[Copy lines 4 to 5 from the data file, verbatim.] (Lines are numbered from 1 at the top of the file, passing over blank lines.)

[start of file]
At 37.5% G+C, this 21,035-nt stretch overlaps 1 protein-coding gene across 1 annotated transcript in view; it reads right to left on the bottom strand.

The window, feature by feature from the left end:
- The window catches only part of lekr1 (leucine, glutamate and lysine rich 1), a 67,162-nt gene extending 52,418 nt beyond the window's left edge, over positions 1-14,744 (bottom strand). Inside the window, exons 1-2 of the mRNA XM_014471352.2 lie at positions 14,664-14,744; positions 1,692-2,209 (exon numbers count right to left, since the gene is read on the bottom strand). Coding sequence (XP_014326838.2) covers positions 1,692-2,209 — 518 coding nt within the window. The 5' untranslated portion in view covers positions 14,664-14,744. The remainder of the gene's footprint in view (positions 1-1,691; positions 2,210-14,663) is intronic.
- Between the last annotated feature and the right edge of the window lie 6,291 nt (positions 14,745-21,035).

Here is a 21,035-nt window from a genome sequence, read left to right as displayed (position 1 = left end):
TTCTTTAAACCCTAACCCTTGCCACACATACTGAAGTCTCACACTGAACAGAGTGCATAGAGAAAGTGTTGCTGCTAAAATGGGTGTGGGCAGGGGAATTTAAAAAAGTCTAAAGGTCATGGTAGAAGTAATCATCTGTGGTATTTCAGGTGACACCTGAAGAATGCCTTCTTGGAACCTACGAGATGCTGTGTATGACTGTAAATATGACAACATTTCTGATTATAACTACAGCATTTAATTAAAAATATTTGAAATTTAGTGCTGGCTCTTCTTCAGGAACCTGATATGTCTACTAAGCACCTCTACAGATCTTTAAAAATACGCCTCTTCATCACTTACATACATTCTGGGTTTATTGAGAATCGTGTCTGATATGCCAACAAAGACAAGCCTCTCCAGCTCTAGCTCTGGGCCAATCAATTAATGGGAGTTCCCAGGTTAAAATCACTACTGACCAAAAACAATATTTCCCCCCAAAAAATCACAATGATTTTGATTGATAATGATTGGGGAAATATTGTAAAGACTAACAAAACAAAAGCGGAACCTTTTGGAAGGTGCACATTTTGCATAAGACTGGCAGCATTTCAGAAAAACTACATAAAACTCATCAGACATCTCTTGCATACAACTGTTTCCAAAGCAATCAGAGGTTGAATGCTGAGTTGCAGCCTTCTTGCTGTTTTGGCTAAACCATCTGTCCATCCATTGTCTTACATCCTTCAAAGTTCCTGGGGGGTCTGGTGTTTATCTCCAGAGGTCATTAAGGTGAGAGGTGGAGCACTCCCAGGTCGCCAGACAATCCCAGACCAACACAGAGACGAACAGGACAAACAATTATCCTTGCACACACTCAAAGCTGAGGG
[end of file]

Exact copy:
- Between the last annotated feature and the right edge of the window lie 6,291 nt (positions 14,745-21,035).

Here is a 21,035-nt window from a genome sequence, read left to right as displayed (position 1 = left end):